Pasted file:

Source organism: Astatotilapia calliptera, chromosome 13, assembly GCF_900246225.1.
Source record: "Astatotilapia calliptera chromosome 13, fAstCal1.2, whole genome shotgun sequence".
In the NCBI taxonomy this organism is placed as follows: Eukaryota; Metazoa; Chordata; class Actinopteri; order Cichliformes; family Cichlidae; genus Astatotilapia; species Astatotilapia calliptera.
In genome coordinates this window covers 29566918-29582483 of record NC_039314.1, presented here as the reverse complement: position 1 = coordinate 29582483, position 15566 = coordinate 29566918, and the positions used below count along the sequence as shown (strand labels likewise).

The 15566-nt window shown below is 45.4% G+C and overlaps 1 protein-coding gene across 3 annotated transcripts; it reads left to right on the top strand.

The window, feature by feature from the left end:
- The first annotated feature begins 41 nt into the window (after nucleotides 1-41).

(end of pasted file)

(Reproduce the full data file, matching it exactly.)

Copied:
Source organism: Astatotilapia calliptera, chromosome 13, assembly GCF_900246225.1.
Source record: "Astatotilapia calliptera chromosome 13, fAstCal1.2, whole genome shotgun sequence".
In the NCBI taxonomy this organism is placed as follows: Eukaryota; Metazoa; Chordata; class Actinopteri; order Cichliformes; family Cichlidae; genus Astatotilapia; species Astatotilapia calliptera.
In genome coordinates this window covers 29566918-29582483 of record NC_039314.1, presented here as the reverse complement: position 1 = coordinate 29582483, position 15566 = coordinate 29566918, and the positions used below count along the sequence as shown (strand labels likewise).

The 15566-nt window shown below is 45.4% G+C and overlaps 1 protein-coding gene across 3 annotated transcripts; it reads left to right on the top strand.

The window, feature by feature from the left end:
- The first annotated feature begins 41 nt into the window (after nucleotides 1-41).